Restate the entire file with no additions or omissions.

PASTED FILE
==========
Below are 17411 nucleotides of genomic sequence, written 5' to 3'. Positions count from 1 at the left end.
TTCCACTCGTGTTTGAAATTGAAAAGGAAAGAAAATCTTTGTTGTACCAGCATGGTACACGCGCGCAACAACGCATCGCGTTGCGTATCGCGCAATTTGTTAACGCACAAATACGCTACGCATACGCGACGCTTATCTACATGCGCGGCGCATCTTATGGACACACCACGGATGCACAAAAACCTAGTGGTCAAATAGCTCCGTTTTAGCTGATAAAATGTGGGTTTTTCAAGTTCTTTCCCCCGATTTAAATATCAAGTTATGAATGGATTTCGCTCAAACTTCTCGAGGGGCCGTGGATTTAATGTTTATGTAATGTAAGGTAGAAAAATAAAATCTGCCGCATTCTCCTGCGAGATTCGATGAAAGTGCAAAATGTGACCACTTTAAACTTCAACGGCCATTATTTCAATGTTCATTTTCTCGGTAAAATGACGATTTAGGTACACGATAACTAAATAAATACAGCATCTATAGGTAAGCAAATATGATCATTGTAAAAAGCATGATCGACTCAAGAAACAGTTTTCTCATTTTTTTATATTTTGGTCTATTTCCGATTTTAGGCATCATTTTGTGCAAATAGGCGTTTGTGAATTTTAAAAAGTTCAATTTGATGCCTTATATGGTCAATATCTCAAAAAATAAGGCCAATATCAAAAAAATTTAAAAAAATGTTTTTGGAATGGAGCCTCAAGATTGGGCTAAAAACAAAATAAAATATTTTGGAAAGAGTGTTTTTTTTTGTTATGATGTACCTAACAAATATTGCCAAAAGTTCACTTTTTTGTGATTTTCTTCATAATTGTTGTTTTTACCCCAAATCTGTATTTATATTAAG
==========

Below are 17411 nucleotides of genomic sequence, written 5' to 3'. Positions count from 1 at the left end.
TTCCACTCGTGTTTGAAATTGAAAAGGAAAGAAAATCTTTGTTGTACCAGCATGGTACACGCGCGCAACAACGCATCGCGTTGCGTATCGCGCAATTTGTTAACGCACAAATACGCTACGCATACGCGACGCTTATCTACATGCGCGGCGCATCTTATGGACACACCACGGATGCACAAAAACCTAGTGGTCAAATAGCTCCGTTTTAGCTGATAAAATGTGGGTTTTTCAAGTTCTTTCCCCCGATTTAAATATCAAGTTATGAATGGATTTCGCTCAAACTTCTCGAGGGGCCGTGGATTTAATGTTTATGTAATGTAAGGTAGAAAAATAAAATCTGCCGCATTCTCCTGCGAGATTCGATGAAAGTGCAAAATGTGACCACTTTAAACTTCAACGGCCATTATTTCAATGTTCATTTTCTCGGTAAAATGACGATTTAGGTACACGATAACTAAATAAATACAGCATCTATAGGTAAGCAAATATGATCATTGTAAAAAGCATGATCGACTCAAGAAACAGTTTTCTCATTTTTTTATATTTTGGTCTATTTCCGATTTTAGGCATCATTTTGTGCAAATAGGCGTTTGTGAATTTTAAAAAGTTCAATTTGATGCCTTATATGGTCAATATCTCAAAAAATAAGGCCAATATCAAAAAAATTTAAAAAAATGTTTTTGGAATGGAGCCTCAAGATTGGGCTAAAAACAAAATAAAATATTTTGGAAAGAGTGTTTTTTTTTGTTATGATGTACCTAACAAATATTGCCAAAAGTTCACTTTTTTGTGATTTTCTTCATAATTGTTGTTTTTACCCCAAATCTGTATTTATATTAAG